Fereshteh Toosi is a Chicago-based artist working in video, sound, performance, and public intervention. She received a BA from Oberlin College and her MFA from Carnegie Mellon University’s School of Art. Currently, she teaches at Columbia College Chicago and is a Fellow at Archeworks, an alternative design school in Chicago. Fereshteh gives us more information on the development of her latest project, GARLIC & GREENS, and discusses her practice as an artist and educator.
“I am an artist who plays with documentary and non-fiction. My projects may not fit the traditional formats that people are familiar with, but specifically with GARLIC & GREENS, I am documenting and re-presenting voices via a sound recording. There is some element of deception in all documentary. Playing on the fringes of this genre gives me permission to work through my discomfort with documentary.
I’ve never thought about it this way before, but working with my hands in the soil occupies a place that used to be the core of my studio practice. There is a positive energy that emerges from making things and growing things. It seems like gardening, urban homesteading, and artisanal food production are really trendy right now, but it should come as no surprise that people are looking for outlets to do hands-on and object-based activities. I’m spending a lot of time thinking about multisensory experiences, so the intersections are quite present for me. The internet provides the illusion that you are collaborating and communicating with the world, but the sensations it is capable of creating are quite dull, or at least, not very diverse.[space size=”10px”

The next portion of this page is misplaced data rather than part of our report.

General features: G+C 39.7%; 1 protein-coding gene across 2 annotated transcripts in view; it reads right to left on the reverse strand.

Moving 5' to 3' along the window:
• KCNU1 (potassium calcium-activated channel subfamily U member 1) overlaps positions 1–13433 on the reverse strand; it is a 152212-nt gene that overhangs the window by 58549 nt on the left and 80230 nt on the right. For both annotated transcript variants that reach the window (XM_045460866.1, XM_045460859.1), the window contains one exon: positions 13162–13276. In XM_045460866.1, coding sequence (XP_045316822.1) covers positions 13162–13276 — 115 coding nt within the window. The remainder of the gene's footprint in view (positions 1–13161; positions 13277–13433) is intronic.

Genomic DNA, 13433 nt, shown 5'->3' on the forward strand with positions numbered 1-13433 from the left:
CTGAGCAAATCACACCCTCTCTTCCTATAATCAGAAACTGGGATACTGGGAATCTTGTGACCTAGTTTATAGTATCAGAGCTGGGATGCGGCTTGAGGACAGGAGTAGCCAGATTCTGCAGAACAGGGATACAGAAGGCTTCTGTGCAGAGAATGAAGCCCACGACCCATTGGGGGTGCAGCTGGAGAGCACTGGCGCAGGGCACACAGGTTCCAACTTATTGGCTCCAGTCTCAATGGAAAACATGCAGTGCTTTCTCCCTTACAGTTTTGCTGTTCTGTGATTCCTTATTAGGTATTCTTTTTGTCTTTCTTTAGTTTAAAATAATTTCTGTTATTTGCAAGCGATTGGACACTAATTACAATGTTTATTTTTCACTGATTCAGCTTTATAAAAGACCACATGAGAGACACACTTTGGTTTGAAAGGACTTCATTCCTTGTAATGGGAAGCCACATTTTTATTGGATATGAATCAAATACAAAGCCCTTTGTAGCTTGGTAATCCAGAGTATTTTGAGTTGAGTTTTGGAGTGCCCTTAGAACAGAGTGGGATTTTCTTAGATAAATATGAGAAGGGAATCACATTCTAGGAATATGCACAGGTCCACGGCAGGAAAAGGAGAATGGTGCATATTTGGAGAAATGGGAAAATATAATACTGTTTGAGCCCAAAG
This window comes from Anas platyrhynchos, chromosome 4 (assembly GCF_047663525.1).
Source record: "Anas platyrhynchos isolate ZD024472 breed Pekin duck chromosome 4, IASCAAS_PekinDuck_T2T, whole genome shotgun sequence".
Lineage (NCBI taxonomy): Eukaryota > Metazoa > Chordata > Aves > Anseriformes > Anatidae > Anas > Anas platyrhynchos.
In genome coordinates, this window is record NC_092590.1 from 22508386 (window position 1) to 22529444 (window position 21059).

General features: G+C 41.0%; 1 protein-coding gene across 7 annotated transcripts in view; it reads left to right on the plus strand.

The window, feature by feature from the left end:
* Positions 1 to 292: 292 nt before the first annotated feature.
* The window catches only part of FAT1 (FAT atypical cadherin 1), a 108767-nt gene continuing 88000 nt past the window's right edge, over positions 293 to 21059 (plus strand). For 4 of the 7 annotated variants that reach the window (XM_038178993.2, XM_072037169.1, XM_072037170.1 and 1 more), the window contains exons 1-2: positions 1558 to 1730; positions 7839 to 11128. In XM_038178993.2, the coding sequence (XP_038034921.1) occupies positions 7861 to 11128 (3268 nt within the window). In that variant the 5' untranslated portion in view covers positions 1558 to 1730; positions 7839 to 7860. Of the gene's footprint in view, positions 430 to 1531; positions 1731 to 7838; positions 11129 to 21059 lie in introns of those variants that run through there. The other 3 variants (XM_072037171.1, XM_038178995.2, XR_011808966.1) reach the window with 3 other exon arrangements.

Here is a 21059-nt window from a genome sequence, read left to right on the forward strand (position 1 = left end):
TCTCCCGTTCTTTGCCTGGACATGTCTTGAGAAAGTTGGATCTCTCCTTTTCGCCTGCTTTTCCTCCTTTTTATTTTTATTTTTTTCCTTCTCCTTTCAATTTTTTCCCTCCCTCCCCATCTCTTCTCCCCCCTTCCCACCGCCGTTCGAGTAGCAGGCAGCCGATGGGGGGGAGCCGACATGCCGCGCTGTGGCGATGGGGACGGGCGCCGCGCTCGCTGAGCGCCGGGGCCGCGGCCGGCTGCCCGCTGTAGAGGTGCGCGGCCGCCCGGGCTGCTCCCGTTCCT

In my installation and sculptural work, the environments have included sounds, smells, and altered lighting or temperature. So making art that addresses multiple senses is not something that is new to me, but thinking about it in terms of accessibility for GARLIC & GREENS is something altogether different. Audience participation has been a part of a lot of my projects, but thinking more practically about accessibility forces a heightened awareness about the individual needs of the participant.”